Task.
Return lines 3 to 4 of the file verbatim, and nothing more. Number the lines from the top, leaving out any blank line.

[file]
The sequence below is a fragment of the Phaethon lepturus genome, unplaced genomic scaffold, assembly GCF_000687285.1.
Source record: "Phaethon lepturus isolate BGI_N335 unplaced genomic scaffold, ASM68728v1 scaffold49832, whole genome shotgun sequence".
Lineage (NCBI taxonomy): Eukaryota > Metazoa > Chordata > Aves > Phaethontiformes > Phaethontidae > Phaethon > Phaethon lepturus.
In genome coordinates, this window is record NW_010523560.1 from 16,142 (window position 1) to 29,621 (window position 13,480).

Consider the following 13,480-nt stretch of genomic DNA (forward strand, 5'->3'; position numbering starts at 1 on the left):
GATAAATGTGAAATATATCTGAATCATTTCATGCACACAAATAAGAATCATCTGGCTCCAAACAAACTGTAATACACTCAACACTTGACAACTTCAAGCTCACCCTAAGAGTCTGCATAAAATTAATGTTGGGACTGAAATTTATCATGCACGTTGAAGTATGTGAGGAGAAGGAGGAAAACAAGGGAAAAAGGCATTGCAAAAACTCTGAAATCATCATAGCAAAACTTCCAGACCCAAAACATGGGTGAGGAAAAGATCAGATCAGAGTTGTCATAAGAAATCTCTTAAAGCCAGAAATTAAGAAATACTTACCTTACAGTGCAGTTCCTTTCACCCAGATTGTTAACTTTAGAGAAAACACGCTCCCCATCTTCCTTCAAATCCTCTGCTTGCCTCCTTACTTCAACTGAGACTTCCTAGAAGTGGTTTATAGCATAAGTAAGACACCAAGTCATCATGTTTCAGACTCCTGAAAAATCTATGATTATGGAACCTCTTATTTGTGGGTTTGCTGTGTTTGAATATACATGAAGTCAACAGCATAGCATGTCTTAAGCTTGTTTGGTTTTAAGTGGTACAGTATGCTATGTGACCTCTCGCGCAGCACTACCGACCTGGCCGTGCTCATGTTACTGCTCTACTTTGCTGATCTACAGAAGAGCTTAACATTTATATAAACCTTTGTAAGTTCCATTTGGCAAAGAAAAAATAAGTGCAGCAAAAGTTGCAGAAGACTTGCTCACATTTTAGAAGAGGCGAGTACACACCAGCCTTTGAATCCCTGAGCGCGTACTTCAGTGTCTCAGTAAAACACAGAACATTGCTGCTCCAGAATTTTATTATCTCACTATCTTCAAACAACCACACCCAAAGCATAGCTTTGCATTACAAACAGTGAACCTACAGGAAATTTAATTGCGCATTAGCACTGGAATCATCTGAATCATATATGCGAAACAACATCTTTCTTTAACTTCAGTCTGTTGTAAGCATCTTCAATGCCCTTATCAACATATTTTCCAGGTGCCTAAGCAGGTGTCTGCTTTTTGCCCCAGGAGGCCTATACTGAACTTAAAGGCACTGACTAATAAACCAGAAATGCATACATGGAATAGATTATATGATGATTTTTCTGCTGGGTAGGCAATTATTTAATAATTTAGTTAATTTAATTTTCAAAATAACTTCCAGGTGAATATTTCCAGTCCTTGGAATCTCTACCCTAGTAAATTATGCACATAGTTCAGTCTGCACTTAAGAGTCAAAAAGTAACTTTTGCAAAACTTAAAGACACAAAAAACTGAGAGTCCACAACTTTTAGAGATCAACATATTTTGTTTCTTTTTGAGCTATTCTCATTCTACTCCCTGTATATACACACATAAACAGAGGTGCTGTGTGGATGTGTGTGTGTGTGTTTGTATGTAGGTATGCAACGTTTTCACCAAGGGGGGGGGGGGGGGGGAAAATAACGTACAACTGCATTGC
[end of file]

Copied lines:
Lineage (NCBI taxonomy): Eukaryota > Metazoa > Chordata > Aves > Phaethontiformes > Phaethontidae > Phaethon > Phaethon lepturus.
In genome coordinates, this window is record NW_010523560.1 from 16,142 (window position 1) to 29,621 (window position 13,480).